Sunday, 30 September 2018

ANALYSIS: Where did it all go horribly wrong for Steven Gerrard?


Sifting through the wreckage of today’s horrific display in Livingston is something of a port-mortem, but the fairest place to start is with the simple question; where did it actually go wrong?

Instead of moaning about this player or that player or this refereeing call etc, we’re going to take you on a tactical expose of just what Steven Gerrard and his team did wrong today, and just why the side failed so miserably.

First off, full credit to Gary Holt and Livingston – they set out with a very clear plan, a lot subtler than the usual ‘park the bus’ accusations we’re seeing – and their plan did a total number on the visitors – so we are not taking credit away from the deserving winners.

However, Gerrard, for the first time, truly made a lot of errors and failed to address any of the problems he saw in front of him, and we’re going to take you through a lot of what they were.

The first problem was the unnecessary rotation. Gerrard is now firmly guilty of breaking the flow of his XI by constantly changing the men he puts out. Eight changes from the midweek win was frankly absurd, and it flies in the face of his promises this summer of always playing those in form and those ‘hungry’. It broke continuity and it was a bad sign from the start.

Second was how effectively the home side blocked the flanks. A huge part of Rangers’ system this season has been wide play, be it crossing, cutting in, linking; Holt identified this quickly and made sure his fullbacks anticipated everything – and most things that got past them, the colossal Craig Halkett ultimately stopped in the middle. It rendered Daniel Candias, James Tavernier, Borna Barisic and Kyle Lafferty completely helpless – and Gerrard did nothing to alter the system to counter this.

Thirdly was Holt’s identification of Ovie Ejaria as the dangerman through the centre. The Liverpool loanee was excellent until Pittman (8) was assigned his marker. Suddenly the playmaker started playing deeper to get space and was rendered completely ineffective. Not much he could do in his own half. The second half saw Jacobs (7) instead assigned to him to allow Pittman more creative freedom – and still Ejaria was rendered obsolete.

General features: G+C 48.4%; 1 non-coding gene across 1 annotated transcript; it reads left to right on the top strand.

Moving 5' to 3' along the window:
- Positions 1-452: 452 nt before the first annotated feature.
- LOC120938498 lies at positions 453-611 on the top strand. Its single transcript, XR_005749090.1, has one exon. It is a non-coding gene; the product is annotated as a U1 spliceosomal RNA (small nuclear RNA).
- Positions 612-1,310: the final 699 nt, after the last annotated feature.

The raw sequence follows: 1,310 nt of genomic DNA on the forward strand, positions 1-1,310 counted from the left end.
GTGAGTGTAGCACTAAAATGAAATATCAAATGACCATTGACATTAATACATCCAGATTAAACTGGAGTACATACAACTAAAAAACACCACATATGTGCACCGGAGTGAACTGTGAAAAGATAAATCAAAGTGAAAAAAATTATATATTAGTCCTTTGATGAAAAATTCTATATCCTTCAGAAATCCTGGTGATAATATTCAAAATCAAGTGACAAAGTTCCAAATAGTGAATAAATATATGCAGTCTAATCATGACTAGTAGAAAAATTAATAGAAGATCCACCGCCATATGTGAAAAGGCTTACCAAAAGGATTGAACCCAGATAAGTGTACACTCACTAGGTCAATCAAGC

So two and three made Rangers rudderless – unable to get any joy on the flanks, it was left to Ejaria to try and lockpick through the middle, and he was then snuffed out rather easily.

Fourth was the strength of Menga up front – he had the beating of most of Rangers’ defenders, and held the ball magnificently for his team mates to come in support – and his goal was a clinical reward for what was a MOTM display. We do wonder just what a difference the physical strength of Nikola Katic might have had as a deterrent.

And five was the strangulation and close marking of both Lafferty and Morelos – starved of service, they had zero to work with, and Morelos cut a frustrated figure as Gerrard hooked off Kyle in desperation.

Meanwhile Gerrard stood at the side biting his lips completely unable to contrive a solution to a well sorted plan and the right team sadly won.

He tried putting Ryan Kent on, and in his defence, Kent, along with the earlier display of Ejaria, was the best player for Rangers on the day, and he did provide a different threat. Or, in this match, a threat.

But the reality is Gerrard was well beaten in the dugout by a fellow borderline rookie manager with a far inferior squad, and while the players certainly didn’t live up to what we expect from our team, equally the tactics (which appeared to have no variation on previous recent matches) were rendering most of them useless anyway.

Gerrard is learning on the job, but this afternoon was a sore one for the Rangers boss. He was beaten off the pitch and on it, and if he is to be a domestic success as well as a cup and European one for this club, he will need to absorb everything even more rapidly.

It’s not a crisis, despite the stats which are now haunting Rangers today, but we do need to see something more tangible in the league, because, as things currently stand, this team and this manager will be unable to finish top three.

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